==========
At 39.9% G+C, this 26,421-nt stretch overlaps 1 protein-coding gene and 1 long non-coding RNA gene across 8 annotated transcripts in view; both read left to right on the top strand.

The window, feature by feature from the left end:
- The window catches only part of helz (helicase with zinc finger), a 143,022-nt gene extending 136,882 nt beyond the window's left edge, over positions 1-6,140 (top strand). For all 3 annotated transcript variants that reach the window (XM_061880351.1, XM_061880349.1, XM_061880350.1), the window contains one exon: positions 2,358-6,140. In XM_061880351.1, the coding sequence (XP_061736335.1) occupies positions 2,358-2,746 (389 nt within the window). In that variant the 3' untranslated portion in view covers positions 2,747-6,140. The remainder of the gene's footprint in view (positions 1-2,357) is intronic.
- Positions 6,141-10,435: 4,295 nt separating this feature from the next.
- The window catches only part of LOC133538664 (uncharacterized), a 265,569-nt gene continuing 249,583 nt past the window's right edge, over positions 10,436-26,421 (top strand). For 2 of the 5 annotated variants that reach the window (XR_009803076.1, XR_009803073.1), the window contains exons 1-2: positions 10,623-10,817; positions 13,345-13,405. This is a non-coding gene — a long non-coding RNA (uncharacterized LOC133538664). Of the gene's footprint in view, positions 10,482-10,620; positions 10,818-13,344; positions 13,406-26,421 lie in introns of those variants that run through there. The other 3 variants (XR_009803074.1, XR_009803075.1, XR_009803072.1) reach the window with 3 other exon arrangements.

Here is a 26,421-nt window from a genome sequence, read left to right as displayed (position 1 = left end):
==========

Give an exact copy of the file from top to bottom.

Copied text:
At 39.9% G+C, this 26,421-nt stretch overlaps 1 protein-coding gene and 1 long non-coding RNA gene across 8 annotated transcripts in view; both read left to right on the top strand.

The window, feature by feature from the left end:
- The window catches only part of helz (helicase with zinc finger), a 143,022-nt gene extending 136,882 nt beyond the window's left edge, over positions 1-6,140 (top strand). For all 3 annotated transcript variants that reach the window (XM_061880351.1, XM_061880349.1, XM_061880350.1), the window contains one exon: positions 2,358-6,140. In XM_061880351.1, the coding sequence (XP_061736335.1) occupies positions 2,358-2,746 (389 nt within the window). In that variant the 3' untranslated portion in view covers positions 2,747-6,140. The remainder of the gene's footprint in view (positions 1-2,357) is intronic.
- Positions 6,141-10,435: 4,295 nt separating this feature from the next.
- The window catches only part of LOC133538664 (uncharacterized), a 265,569-nt gene continuing 249,583 nt past the window's right edge, over positions 10,436-26,421 (top strand). For 2 of the 5 annotated variants that reach the window (XR_009803076.1, XR_009803073.1), the window contains exons 1-2: positions 10,623-10,817; positions 13,345-13,405. This is a non-coding gene — a long non-coding RNA (uncharacterized LOC133538664). Of the gene's footprint in view, positions 10,482-10,620; positions 10,818-13,344; positions 13,406-26,421 lie in introns of those variants that run through there. The other 3 variants (XR_009803074.1, XR_009803075.1, XR_009803072.1) reach the window with 3 other exon arrangements.

Here is a 26,421-nt window from a genome sequence, read left to right as displayed (position 1 = left end):